A Facelift for a Fresh New Season

The sun was shining today with temperatures in the 50’s.  It’s not quite Spring, but it soon will be.  In honor of March 1st and those daffodil bulbs that have been trying to come for weeks now, I thought I would give a few clean up tips for your spring garden.  I would begin most clean up at the end of March or early April, depending on how garden deprived you are.

This Old House

1.  Mulch…its not for everybody.  While shrubs and trees benefit from mulching to help keep moisture on the roots, perennials, annuals, and groundcover may not grow as well heaped with mulch.  Some perennials can have a hard time emerging in the Spring.  If you notice them struggling, try to remove some mulch right around the base to aid them.  Groundcover and annual flowers will not fill out as well with mulch surrounding them.  Using a compost around groundcover and perennials is a better alternative to give nutrients.  However, weed suppression is best with mulch, so I will usually mulch perennials, but with only 1″ of mulch instead of the typical 2-3″.  Remember mulching your beds in not necessary on a yearly basis.  Raking the beds to “fluff” up the mulch can make them look clean and allow the darker mulch underneath to surface.


2.  Who wants a haircut?  Ornamental grasses need a trim in March.  It is one of the more time sensitive clean up items on the list.  It won’t hurt them to wait, just make your life more difficult.  The goal is to cut the grasses 4-6″ off the ground so that the new growth isn’t peppered with dead grass stalks.  It will be a lot easier to trim back without having to work around new blades.  All other perennials can be trimmed back at this point, if it wasn’t already done in the Fall.  It really doesn’t matter which time of year the perennials are trimmed.  Some people like to keep them up for winter interest or as a winter food source for animals.  Sometimes leaving the dead plants up for the winter can help shelter the roots against the winter cold.


3.  Edging in on perfection.  Adding an edge with a spade to the beds in the spring puts a finishing touch on the clean up.  If you find your bed lines get bigger every year, which is almost inevitable, use grass seed and a blanket along the edge to scale it back, every 5 years or so.   A manual edge tool rather than a shovel will work best for novice edgers.  I don’t recommend plastic edging around beds.  They may help for a year or two, but they are widely unsuccessful in keeping the lawn from growing back into the beds and eventually heave out of the ground, get run over and ripped to shreds by the lawn mower, and generally don’t allow you to make as nice of an edge as simply doing it by hand a few times a year.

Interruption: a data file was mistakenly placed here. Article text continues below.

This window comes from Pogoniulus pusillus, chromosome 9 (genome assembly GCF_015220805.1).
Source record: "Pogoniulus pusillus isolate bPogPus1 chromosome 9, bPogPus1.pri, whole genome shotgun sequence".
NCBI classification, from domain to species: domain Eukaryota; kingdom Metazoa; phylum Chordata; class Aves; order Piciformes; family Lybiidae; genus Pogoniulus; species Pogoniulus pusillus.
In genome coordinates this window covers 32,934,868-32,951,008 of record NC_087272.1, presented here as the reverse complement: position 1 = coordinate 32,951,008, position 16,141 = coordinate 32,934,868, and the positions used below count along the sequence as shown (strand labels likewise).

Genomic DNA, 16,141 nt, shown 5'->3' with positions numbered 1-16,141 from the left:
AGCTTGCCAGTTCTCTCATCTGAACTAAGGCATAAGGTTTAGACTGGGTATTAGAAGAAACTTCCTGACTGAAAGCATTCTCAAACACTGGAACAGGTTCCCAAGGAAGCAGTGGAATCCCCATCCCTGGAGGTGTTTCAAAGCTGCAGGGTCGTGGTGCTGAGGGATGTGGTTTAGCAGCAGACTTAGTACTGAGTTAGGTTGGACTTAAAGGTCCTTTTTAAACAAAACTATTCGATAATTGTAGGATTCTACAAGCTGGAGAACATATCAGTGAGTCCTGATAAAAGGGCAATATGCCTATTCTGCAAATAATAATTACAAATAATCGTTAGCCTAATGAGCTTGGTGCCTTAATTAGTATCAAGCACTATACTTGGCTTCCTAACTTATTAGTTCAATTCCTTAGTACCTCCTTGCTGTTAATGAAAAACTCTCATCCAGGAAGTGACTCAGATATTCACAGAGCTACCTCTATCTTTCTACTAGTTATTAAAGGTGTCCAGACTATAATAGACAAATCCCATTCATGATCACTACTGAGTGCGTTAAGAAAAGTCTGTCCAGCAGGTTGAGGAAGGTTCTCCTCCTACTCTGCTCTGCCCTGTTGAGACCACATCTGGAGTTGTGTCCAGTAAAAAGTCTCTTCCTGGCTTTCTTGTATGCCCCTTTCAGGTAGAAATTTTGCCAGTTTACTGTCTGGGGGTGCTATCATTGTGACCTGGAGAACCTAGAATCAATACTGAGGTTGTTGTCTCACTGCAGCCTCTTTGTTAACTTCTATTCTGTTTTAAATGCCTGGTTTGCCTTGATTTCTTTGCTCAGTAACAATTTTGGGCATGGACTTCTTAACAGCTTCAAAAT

Kansas Forest Service

4.  No leaves, no flowers?  Not a problem.  A spring cleanup can provide a perfect time for minor and not so minor pruning.  Pruning in late February or March before a shrub or tree begins to flower or come into leaf provides some great advantages.  It is easier to see which branches are not contributing to the overall look of the plant and easier to see how to have a balanced pruning job in the end.  Also, certain shrubs (ask me for specifics) can benefit from “rejuvenation pruning”.  This means to cut back severely, to promote a lot of new growth.  A good example is an arrowwood viburnum.  Sometimes these plants can over escape a desired size and can be “hacked” back to a few feet off the ground to allow new growth to grow back in.  Early spring is a great time to do this because the cut marks will be hidden by the new growth and by the summer it won’t even look like it was pruned.  Doing the same thing in the summer will be noticeable during the rest of the season.


5.  Inventive Inventory.  The spring clean up is a great time to check on the status of missing plants, any winter damage by burrowing critters, chewed stems or rubbed bark by deer and rabbits.  If you are an avid gardener, you can get creative with a garden journal to catalog, doodle and dream up your next plan.  Maybe its time to revamp an area that has gotten over grown or lost its cohesiveness with too many onsie and twosie perennial combinations.  Lots of homeowners lose their steam for outside projects by the 4th of July.  Get started early to get on your landscapers’ to do list!


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